Singing Pill-Bugs and the Sheep Whisperer

June 5, 2008 in England, Europe, Travelogue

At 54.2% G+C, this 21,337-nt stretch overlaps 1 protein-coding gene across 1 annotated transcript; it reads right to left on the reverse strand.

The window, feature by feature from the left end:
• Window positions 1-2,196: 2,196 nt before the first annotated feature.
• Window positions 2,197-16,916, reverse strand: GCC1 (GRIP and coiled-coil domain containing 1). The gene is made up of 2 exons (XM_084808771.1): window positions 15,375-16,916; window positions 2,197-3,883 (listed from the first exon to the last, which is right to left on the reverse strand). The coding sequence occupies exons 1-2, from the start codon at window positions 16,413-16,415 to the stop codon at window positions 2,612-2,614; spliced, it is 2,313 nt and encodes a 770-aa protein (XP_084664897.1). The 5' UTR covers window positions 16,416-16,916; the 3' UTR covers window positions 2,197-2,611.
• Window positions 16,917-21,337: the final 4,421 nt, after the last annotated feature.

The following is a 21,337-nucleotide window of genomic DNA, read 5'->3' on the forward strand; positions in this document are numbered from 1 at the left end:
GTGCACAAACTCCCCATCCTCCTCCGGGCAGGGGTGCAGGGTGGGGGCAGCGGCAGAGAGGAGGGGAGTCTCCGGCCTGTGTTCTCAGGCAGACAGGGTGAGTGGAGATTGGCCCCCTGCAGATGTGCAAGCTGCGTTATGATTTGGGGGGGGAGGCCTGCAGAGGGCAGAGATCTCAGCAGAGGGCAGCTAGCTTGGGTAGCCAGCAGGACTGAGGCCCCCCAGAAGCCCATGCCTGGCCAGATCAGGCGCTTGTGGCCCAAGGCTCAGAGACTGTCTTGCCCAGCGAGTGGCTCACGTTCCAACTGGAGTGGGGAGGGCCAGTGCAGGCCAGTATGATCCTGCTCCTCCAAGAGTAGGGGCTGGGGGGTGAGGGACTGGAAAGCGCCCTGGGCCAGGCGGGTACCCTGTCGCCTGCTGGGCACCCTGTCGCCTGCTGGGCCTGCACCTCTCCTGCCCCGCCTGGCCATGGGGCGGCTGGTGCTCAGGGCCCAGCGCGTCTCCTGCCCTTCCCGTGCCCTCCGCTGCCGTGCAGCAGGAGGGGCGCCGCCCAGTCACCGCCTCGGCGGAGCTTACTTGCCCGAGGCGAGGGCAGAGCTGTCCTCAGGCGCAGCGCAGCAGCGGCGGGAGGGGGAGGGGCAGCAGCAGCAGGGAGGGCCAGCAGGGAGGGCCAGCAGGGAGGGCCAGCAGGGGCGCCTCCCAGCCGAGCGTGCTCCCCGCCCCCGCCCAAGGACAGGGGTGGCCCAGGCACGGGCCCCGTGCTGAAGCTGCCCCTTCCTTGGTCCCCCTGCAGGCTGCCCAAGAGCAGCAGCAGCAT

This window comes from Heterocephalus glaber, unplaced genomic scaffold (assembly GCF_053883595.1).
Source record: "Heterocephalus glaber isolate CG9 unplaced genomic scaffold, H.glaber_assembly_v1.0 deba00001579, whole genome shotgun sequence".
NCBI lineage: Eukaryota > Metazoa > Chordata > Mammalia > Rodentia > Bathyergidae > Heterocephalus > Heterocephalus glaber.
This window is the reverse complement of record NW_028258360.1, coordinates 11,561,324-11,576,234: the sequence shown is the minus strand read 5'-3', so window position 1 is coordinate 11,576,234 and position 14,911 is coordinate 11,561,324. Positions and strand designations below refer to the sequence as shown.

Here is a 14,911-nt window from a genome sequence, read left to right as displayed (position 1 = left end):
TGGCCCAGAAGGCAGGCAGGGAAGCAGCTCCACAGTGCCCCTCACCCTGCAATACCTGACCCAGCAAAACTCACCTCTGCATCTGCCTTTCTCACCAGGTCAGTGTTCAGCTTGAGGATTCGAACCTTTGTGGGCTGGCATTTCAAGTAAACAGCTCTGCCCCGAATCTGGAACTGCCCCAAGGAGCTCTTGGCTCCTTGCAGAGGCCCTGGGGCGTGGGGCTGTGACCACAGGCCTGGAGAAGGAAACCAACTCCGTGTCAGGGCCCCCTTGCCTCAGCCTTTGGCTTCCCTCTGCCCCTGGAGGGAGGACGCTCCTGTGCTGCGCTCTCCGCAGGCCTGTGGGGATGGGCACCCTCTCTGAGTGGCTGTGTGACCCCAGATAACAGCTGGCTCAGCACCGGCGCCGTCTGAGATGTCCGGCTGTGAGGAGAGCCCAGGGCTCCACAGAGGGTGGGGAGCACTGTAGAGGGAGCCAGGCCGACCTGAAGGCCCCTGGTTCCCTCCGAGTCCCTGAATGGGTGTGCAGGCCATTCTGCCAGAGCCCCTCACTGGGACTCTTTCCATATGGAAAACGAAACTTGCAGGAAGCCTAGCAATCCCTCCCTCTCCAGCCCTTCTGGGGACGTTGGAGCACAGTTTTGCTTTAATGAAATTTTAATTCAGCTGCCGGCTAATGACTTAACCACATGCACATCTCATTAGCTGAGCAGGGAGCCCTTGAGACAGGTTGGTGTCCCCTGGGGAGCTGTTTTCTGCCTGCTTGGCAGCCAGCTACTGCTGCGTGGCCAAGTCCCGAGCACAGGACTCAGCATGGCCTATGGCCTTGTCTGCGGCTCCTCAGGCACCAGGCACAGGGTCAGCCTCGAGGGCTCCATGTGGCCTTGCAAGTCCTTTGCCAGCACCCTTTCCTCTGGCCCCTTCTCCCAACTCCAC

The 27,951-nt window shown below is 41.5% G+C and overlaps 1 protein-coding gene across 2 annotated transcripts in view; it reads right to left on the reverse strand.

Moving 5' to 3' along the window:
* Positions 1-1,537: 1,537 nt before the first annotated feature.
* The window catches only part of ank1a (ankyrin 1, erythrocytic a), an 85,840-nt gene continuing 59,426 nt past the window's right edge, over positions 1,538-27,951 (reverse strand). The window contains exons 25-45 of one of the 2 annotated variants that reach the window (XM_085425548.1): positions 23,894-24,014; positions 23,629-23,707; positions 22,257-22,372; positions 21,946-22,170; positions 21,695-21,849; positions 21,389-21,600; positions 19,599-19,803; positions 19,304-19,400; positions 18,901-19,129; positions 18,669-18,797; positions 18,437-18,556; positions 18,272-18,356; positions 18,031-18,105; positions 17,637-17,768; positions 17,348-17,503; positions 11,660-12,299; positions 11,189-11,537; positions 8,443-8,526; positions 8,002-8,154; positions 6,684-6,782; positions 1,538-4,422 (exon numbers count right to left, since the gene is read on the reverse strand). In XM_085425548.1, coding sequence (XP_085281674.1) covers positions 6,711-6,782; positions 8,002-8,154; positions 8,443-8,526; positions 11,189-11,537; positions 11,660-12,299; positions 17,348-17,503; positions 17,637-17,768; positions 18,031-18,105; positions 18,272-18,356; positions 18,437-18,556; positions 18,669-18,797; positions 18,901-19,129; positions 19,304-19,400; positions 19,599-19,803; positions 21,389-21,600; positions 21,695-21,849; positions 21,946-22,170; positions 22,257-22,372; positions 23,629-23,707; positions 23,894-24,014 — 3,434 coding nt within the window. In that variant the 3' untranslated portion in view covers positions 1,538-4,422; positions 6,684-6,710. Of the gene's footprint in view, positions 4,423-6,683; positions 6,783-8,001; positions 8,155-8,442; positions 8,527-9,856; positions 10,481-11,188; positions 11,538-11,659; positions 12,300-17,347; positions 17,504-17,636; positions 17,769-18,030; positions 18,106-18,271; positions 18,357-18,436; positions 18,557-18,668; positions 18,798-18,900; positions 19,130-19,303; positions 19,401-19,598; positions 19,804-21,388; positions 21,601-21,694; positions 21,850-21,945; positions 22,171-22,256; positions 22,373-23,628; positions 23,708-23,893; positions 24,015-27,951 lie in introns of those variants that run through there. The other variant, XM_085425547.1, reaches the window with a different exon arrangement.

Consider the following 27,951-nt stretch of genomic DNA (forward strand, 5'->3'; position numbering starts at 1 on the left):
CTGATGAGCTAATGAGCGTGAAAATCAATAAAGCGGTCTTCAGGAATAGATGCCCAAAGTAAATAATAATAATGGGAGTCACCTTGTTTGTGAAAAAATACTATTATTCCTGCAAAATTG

< ![CDATA[  The view from the top of the world is good. I can assure you of this because we pushed over a mile up a 14% grade yesterday afternoon to get here: Hexham Racecourse: the most scenic racecourse in England. I believe it. The sun is shining. There are sheep bleating in the background. There are rolling hills in every direction and we feel as though we are living in a postcard, once again. As idyllic as today is, the last week has been rough. It has rained hard all but about two days and the hills have been, well, hilly. We’ve gotten good at pounding out thirty miles cold and wet. Meg summed it up in the bath house the other night with an exasperated, “Well I don’t know how we’ve managed to get tan lines in THIS country!” Defying all odds, we have them. It took us a solid day and a half to dry out our bags, towels, sleeping bags and tents. “Duck weather,” as the boys put it, is what we’ve had. We have enjoyed England thoroughly, but we’re all feeling ready to push on into the continent. I wish you could be with me on my bike as we ride. Unless you’re the lead dog the view never changes, so I spend hours watching the children ahead of me dodge pot-holes and amuse themselves with little rhymes as we go. Gabe is famous for the obscure question in mid afternoon that is absolutely unanswerable. He inevitably asks it as we are pushing up some big hill and I’m absolutely out of temper for anything other than reaching the top. The little boys take turns between trail-a-bikes. Ezra rides with me in the mornings, Elisha in the afternoons. They are totally different passengers. Ezra’s whole job while riding is to be still. It is a full time challenge for a wiggly five year old, let me tell ya. He’s decided that imagery helps and so he pretends to be the stillest thing he can think of: a pill bug. “Traffic coming up Mama! I’m gonna be the stillest pill-bug you ever saw!” “Okay Ez, you do that.” Ezra chatters to Cheddar (his stuffed kitty that is strapped to his handle bars) as we ride and pretends to cook him meals. Everything but lamb. He’s decided that lamb is “B-skusting” and he likes “wool lambs” best. He likes them so well that he’s spent much of his month in the English countryside communing with them. As soon as we come upon a field of sheep he’ll start in: “Baaa. Baa-aaa-aa. BAAAAAAA!” Eventually some unsuspecting sheep will bleat in the back end of the field and Ez will announce with great joy, “See Mama! I can talk to them!! They heard me: BAAAAAA!!” This continues mile after mile until Mama has finally had enough. Elisha is an entirely different customer. He is generally quite still on my bike and, blessedly, quiet. I’m convinced he’s back there contemplating the great thoughts of all time and studying the wildlife. Eventually, when I’ve just about forgotten he’s there I’ll hear singing. He sings for miles and miles. Some of them are songs I know. Some are not. His favorite to sing is our theme song. He’ll belt it out lustily in little snips off and on all day: “AND I WANNA BE A GOOD MAN, I WANNA BE STRONG, I WANNA HELP OUT WITH MY HANDS AND GROW MY HAIR OUT LONG! TO LOSE MYSELF WITH A GIRL, COME RIGHT BACK AND CHANGE THE WORLD, I WANNA BE A GOOD MAN AND HELP BUILD HEAVEN WITH MY HANDS.... danna-na-na-na-na-na-na...” and so it goes. Ryan and Cameron would be proud. It is a sweet rendition, and I hope, prophetic. My favorite is a nonsense song that he’s made up. It is the same every day and it sounds for all the world like something I’d expect an Italian boatman to sing as he pushed his gondola along the canals of Venice. I guess we’ll find out when we get there. It makes me happy and he knows this. He’ll sing it to me while helping pedal up the hardest hills and say, “Don’t worry Mama, we can make it.” And so we can. This might be the last travelogue from England. Lord willing, and if we can get ferry reservations, we’ll cross the North Sea by moonlight two days from now. We’re all excited. It has been a wonderful month in the UK. A week or so longer than anticipated, but we wouldn’t trade a day of it. The England packet will post as soon as our feet hit the mainland, so keep your eyes peeled for that. In the meantime, pray for good weather for our remaining two days here and our safety in all things. Cheers.]]>